Shannon Dingle elaborates on her experience of connecting with family and friends after disclosing the HIV+ status of her child.
Today's questions are some of the most common ones. Also, the most heartbreaking.
What has been the hardest part of adopting a child with HIV?
Do you usually share their status with parents of your child's friends? How is it received, if yes?
Have you lost friends because of HIV?
Thank you for sharing so much information with everything. This is SO helpful! Has there been anyone who hasn't been open to knowing the truth about HIV? If so, how have you handled that?
I'd love to say all of our friends and family members have been willing to learn and have loved us well by asking questions before passing judgment.
But I'd be lying if I said that.
Most people have been amazing. We have gained more friends than we have lost, as people who I didn't even know were following our story came up to us with words of encouragement at church or school.
As I said in my post about church and school, we've already partially disclosed in those areas because people in both settings read our blog. I don't doubt that people talk about our choices: to adopt a child with HIV, to be public about it, to turn the blog over to Q&A for a couple weeks. I'm sure a lot of that talk is positive. I'm sure some of it isn't.
I'm fine with that.
It wouldn't help anything if I wasn't, anyway. I can't control what others say or where they say it or how they feel about it. I can only choose those things for myself.
As far as who we've told the specifics of which child is HIV+, we've limited that info. However, I think most people could guess if they tried. Or they could just ask any of the kids, who would probably answer without hesitation because we haven't taught them that it needs to be a secret.
(Let's remember that their ages are two, almost five, and seven... if we told them it was a secret, they'd probably be more inclined to share. Plus the nuances of good secrets and bad secrets are hard to understand at this age.)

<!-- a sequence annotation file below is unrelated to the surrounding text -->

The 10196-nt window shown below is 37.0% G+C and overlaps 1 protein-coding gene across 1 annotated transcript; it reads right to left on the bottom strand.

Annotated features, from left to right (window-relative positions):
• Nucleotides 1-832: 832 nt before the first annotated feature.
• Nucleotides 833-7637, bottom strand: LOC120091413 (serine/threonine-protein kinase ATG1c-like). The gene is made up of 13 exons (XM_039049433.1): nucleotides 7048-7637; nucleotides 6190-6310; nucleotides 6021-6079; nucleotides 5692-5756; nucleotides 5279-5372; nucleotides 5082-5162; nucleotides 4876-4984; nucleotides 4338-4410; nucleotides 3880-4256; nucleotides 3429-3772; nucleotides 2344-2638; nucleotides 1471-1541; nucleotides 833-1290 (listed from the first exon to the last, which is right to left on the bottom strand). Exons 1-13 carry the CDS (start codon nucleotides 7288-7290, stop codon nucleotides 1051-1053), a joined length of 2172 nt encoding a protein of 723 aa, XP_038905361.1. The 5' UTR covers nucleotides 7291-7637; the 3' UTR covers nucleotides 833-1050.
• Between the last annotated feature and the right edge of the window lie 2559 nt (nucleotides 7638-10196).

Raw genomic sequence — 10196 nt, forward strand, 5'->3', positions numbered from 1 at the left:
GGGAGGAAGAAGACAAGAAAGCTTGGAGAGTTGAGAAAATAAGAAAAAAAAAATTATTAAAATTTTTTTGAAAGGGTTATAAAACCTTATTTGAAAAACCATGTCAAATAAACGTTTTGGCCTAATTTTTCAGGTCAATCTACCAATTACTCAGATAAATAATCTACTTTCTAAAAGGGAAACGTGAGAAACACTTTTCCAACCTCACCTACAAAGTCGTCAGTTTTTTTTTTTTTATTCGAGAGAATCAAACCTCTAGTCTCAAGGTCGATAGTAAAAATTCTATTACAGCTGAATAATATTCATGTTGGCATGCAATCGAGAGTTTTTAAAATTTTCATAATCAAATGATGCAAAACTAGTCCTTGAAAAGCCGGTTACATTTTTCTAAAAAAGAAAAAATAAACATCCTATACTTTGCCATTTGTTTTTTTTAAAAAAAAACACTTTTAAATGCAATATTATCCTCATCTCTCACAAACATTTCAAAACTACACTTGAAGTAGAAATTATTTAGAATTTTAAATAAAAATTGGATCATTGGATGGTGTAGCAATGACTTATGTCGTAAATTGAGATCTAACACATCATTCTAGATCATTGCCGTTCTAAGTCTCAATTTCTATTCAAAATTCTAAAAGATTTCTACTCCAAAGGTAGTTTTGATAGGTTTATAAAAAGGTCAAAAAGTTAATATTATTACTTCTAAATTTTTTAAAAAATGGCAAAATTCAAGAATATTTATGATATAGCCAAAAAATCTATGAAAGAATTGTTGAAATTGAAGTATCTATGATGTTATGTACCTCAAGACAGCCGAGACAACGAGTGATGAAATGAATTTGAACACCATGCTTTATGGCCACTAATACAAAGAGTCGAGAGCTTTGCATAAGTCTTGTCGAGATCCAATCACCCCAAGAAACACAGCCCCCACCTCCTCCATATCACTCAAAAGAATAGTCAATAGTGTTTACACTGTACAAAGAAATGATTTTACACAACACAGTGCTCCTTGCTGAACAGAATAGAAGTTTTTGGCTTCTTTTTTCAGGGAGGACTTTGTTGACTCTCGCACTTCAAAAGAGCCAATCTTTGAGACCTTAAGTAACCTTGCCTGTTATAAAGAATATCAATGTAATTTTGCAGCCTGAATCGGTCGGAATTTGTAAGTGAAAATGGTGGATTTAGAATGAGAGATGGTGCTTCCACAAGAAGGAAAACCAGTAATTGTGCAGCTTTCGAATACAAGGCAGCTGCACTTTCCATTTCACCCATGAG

Some people haven't said anything to us about it. I'm cool with that.
Others have told us that they trust us and that's enough for them. They've said that they know we wouldn't put our kids or their kids in danger. While they've thanked us for sharing details about HIV, they've said more info wasn't necessary for them to be comfortable with our child.
A handful of friends have approached us with humility to admit their ignorance in this area and to ask some questions to make sure their kids aren't in any danger. I love that. Please, please, please keep doing that if you're one of those friends who would appreciate a little more knowledge and assurance of safety. I get it; I'm a mom too. Knowing that your children aren't at risk because of mine? That's important.
And a few loved ones with whom we have deep and precious history? They haven't been okay with it. The reactions of two families in particular have wounded us beyond anything we could have prepared for.
And now the screen is all blurry again. What's that wet stuff in my eyes?
We have grieved. Hard.
But? Just as I can't control what people say, I can't decide how they feel about HIV. I can inform. I can educate. I can advocate.
Beyond that, I can't do anything else. I can't make them exchange stigma for truth. I can't make them see that HIV doesn't define my truly awesome kid. I can't force them to allow our children to play together like before.
I do what I can, even as my heart breaks over what I can't.
For those who are fellow Christians, I do know that the Holy Spirit can convict them of ways they're responding in fear rather than love. I'm praying for redemption and repentance and reconciliation. I'm hoping time will soften their hearts while God protects mine from bitterness toward them. I'm praying for Joel 2:25, that the years the locusts are eating will be restored one day in a couple specific relationships.
Just as Hananiah, Azariah, and Mishael (better known by the names they were given in captivity: Shadrach, Meshach, and Abednego) testified before the fiery furnace, we know our God is able to change these circumstances and we know He is still God even if He chooses to act in a different way.
(Lest you think we're some sort of Christian rockstars, it still hurts. Others are saying no to us because we said yes to Him. It stings. But I would never, ever, ever, ever trade the two. We are convinced that it is far better to say yes to what God has called us to do and get rejected by friends because of it than to receive a yes from friends while we reject Him.)
We're not responsible for changing the world.
That's God's job.
We're just responsible for being faithful to say yes to follow where He leads us.